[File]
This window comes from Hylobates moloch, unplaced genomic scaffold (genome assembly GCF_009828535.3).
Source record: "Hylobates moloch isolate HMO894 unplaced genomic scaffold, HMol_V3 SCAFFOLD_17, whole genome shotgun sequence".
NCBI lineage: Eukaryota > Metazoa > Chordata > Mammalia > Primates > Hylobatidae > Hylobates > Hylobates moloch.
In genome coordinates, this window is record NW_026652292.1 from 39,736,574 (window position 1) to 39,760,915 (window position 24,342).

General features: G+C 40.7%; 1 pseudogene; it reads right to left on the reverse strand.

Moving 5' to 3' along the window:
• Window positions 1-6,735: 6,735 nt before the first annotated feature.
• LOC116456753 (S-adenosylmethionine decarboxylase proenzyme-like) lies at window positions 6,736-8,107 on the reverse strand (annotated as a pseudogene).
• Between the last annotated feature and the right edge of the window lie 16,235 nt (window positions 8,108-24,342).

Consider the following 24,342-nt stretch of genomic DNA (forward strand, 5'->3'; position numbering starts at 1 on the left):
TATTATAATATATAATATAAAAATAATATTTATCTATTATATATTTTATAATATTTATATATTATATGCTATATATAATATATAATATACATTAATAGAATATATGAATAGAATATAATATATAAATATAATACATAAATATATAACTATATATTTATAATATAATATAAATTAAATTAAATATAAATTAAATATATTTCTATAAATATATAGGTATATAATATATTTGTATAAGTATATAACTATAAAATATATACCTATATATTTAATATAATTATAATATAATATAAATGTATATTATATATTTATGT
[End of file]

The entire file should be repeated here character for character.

This window comes from Hylobates moloch, unplaced genomic scaffold (genome assembly GCF_009828535.3).
Source record: "Hylobates moloch isolate HMO894 unplaced genomic scaffold, HMol_V3 SCAFFOLD_17, whole genome shotgun sequence".
NCBI lineage: Eukaryota > Metazoa > Chordata > Mammalia > Primates > Hylobatidae > Hylobates > Hylobates moloch.
In genome coordinates, this window is record NW_026652292.1 from 39,736,574 (window position 1) to 39,760,915 (window position 24,342).

General features: G+C 40.7%; 1 pseudogene; it reads right to left on the reverse strand.

Moving 5' to 3' along the window:
• Window positions 1-6,735: 6,735 nt before the first annotated feature.
• LOC116456753 (S-adenosylmethionine decarboxylase proenzyme-like) lies at window positions 6,736-8,107 on the reverse strand (annotated as a pseudogene).
• Between the last annotated feature and the right edge of the window lie 16,235 nt (window positions 8,108-24,342).

Consider the following 24,342-nt stretch of genomic DNA (forward strand, 5'->3'; position numbering starts at 1 on the left):
TATTATAATATATAATATAAAAATAATATTTATCTATTATATATTTTATAATATTTATATATTATATGCTATATATAATATATAATATACATTAATAGAATATATGAATAGAATATAATATATAAATATAATACATAAATATATAACTATATATTTATAATATAATATAAATTAAATTAAATATAAATTAAATATATTTCTATAAATATATAGGTATATAATATATTTGTATAAGTATATAACTATAAAATATATACCTATATATTTAATATAATTATAATATAATATAAATGTATATTATATATTTATGT